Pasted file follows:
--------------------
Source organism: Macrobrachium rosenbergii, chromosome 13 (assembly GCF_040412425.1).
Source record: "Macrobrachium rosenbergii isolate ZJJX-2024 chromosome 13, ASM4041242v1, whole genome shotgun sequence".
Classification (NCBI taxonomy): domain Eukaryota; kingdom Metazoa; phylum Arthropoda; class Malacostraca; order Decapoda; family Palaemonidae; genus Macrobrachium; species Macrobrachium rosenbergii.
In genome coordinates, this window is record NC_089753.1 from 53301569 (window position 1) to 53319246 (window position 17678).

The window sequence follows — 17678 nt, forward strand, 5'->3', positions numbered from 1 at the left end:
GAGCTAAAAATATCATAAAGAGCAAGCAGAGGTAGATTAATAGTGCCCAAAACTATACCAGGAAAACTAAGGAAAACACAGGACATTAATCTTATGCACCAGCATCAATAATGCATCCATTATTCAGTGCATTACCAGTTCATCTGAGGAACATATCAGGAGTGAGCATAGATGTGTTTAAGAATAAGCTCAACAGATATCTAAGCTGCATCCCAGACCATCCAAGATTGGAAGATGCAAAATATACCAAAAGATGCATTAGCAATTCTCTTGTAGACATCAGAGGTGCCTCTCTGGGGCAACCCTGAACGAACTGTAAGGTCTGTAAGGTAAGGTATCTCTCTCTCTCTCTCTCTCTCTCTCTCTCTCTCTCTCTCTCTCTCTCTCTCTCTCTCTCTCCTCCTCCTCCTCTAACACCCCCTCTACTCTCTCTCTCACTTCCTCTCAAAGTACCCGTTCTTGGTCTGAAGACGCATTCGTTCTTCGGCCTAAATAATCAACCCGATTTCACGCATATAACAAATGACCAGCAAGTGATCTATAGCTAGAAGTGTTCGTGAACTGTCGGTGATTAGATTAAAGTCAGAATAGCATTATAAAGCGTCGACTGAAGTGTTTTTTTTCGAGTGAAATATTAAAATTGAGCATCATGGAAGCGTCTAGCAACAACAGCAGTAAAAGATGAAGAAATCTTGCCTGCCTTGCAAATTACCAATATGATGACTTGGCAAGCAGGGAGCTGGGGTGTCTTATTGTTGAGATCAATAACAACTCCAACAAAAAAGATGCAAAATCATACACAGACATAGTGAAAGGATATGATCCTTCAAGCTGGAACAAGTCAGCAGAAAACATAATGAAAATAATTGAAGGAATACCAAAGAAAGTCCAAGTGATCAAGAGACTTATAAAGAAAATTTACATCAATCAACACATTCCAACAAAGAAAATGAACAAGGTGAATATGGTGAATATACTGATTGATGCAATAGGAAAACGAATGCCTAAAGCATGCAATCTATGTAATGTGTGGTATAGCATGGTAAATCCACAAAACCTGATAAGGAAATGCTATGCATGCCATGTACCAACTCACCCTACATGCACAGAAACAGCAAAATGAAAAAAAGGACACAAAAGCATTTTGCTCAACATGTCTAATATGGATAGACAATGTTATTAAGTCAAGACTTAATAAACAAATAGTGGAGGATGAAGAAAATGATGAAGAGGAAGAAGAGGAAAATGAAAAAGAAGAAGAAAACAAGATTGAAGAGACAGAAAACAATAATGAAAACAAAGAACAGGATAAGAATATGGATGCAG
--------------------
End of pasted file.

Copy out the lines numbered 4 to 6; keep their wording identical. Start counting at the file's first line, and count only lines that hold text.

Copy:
In genome coordinates, this window is record NC_089753.1 from 53301569 (window position 1) to 53319246 (window position 17678).

The window sequence follows — 17678 nt, forward strand, 5'->3', positions numbered from 1 at the left end:
GAGCTAAAAATATCATAAAGAGCAAGCAGAGGTAGATTAATAGTGCCCAAAACTATACCAGGAAAACTAAGGAAAACACAGGACATTAATCTTATGCACCAGCATCAATAATGCATCCATTATTCAGTGCATTACCAGTTCATCTGAGGAACATATCAGGAGTGAGCATAGATGTGTTTAAGAATAAGCTCAACAGATATCTAAGCTGCATCCCAGACCATCCAAGATTGGAAGATGCAAAATATACCAAAAGATGCATTAGCAATTCTCTTGTAGACATCAGAGGTGCCTCTCTGGGGCAACCCTGAACGAACTGTAAGGTCTGTAAGGTAAGGTATCTCTCTCTCTCTCTCTCTCTCTCTCTCTCTCTCTCTCTCTCTCTCTCTCTCTCTCTCTCTCCTCCTCCTCCTCTAACACCCCCTCTACTCTCTCTCTCACTTCCTCTCAAAGTACCCGTTCTTGGTCTGAAGACGCATTCGTTCTTCGGCCTAAATAATCAACCCGATTTCACGCATATAACAAATGACCAGCAAGTGATCTATAGCTAGAAGTGTTCGTGAACTGTCGGTGATTAGATTAAAGTCAGAATAGCATTATAAAGCGTCGACTGAAGTGTTTTTTTTCGAGTGAAATATTAAAATTGAGCATCATGGAAGCGTCTAGCAACAACAGCAGTAAAAGATGAAGAAATCTTGCCTGCCTTGCAAATTACCAATATGATGACTTGGCAAGCAGGGAGCTGGGGTGTCTTATTGTTGAGATCAATAACAACTCCAACAAAAAAGATGCAAAATCATACACAGACATAGTGAAAGGATATGATCCTTCAAGCTGGAACAAGTCAGCAGAAAACATAATGAAAATAATTGAAGGAATACCAAAGAAAGTCCAAGTGATCAAGAGACTTATAAAGAAAATTTACATCAATCAACACATTCCAACAAAGAAAATGAACAAGGTGAATATGGTGAATATACTGATTGATGCAATAGGAAAACGAATGCCTAAAGCATGCAATCTATGTAATGTGTGGTATAGCATGGTAAATCCACAAAACCTGATAAGGAAATGCTATGCATGCCATGTACCAACTCACCCTACATGCACAGAAACAGCAAAATGAAAAAAAGGACACAAAAGCATTTTGCTCAACATGTCTAATATGGATAGACAATGTTATTAAGTCAAGACTTAATAAACAAATAGTGGAGGATGAAGAAAATGATGAAGAGGAAGAAGAGGAAAATGAAAAAGAAGAAGAAAACAAGATTGAAGAGACAGAAAACAATAATGAAAACAAAGAACAGGATAAGAATATGGATGCAG